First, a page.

If you thought the environmental problems associated with our dependence on oil were bad enough, just wait – the end of cheap oil could bring new and even more vexing ecological threats. That’s the message from three scholars making a provocative new call for ecologists to get more active in studying the implications of tightening oil supplies for ecosystems and conservation.

In the 1950s, an American petroleum geologist named M. King Hubbert noticed that oil fields appeared to have a predictable production pattern, with the flow declining rapidly once about half the oil was gone. He eventually developed models that accurately predicted when oil production reached its “peak” and then started declining in the United States and other nations. His work has since sparked a contentious, decades-long debate over when the world as a whole will reach “peak oil.” Some analysts argue that the peak has already come and gone, while others calculate it will arrive sometime later this century.

Whatever the right answer, it is not too soon to start preparing for the end of easily-accessible oil, write Balint Czucz of the Hungarian Academy of Sciences, Joseph P. Gathman of the University of Wisconsin, River Falls, and Guy R. McPherson of the University of Arizona, Tuscon, in the current issue of Conservation Biology. “The implications of reduced oil availability are large and difficult to contemplate,” they write. But some of the scenarios aren’t pretty. Although more expensive fuel could curtail some harmful farming and logging practices, it could also lead to more land being cleared to plant crops for biofuels, and increased exploitation of forests for firewood. At the same time, slowing oil flows could increase public support for damaging projects designed to wring oil out of tar sands and shale deposits, and make politicians uneasy about backing large-scale conservation efforts.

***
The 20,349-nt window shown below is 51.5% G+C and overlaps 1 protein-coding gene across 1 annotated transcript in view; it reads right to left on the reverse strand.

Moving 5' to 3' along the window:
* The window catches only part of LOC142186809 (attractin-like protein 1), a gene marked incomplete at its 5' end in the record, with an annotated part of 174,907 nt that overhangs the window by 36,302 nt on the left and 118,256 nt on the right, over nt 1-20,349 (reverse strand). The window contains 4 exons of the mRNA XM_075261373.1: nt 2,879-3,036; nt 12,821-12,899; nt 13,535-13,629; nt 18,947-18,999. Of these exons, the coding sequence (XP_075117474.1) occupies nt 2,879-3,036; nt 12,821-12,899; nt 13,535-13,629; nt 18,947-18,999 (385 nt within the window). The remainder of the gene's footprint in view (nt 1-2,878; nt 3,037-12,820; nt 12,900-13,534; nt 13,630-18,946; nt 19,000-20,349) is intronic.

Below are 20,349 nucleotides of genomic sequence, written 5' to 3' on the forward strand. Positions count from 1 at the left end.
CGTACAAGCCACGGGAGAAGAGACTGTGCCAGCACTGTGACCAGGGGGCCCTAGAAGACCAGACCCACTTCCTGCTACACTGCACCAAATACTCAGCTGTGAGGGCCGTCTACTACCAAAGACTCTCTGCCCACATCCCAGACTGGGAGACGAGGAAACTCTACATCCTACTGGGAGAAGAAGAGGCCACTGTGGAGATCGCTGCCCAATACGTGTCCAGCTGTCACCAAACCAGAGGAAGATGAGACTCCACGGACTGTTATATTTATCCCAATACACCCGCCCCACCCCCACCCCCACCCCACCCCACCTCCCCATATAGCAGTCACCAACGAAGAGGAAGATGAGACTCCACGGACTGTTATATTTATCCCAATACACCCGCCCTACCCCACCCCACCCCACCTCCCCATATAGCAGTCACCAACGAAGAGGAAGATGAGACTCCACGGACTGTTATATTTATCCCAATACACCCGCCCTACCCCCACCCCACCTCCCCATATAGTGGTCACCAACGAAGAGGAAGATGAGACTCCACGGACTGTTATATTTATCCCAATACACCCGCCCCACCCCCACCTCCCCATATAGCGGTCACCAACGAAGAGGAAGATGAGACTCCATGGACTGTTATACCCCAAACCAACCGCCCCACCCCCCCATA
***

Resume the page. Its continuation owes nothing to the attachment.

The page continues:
“Hasty and uncoordinated” responses to peak oil “could damage ecosystems to such an extent that the resource base becomes degraded and the planetary carrying capacity is lowered, which would further stress human populations,” the authors write.

To clarify and potentially avoid such issues, ecologists need to do a better job of incorporating peak oil into their long-term thinking, the authors argue. “Ecologists are well positioned to provide essential analysis and expertise that can assist society in making the transition to the postpetroleum world,” they write. It is no surprise, they note, that some of the concepts and methods already used by peak-oil debaters originated with ecologists studying how energy flows through ecosystems. Now, ecologists can continue to “contribute to the debate on peak oil by providing tools to describe energy flows through complex systems and clarifying the consequences of changing energy availability.” But ignoring the peak is not an option: “Failing to take energy scarcity into account,” they warn, “is like preparing for the wrong exam.” – David Malakoff

Source: CZÚCZ, B., GATHMAN, J., & McPHERSON, G. (2010). The Impending Peak and Decline of Petroleum Production: an Underestimated Challenge for Conservation of Ecological Integrity. Conservation Biology, DOI: 10.1111/j.1523-1739.2010.01503.x

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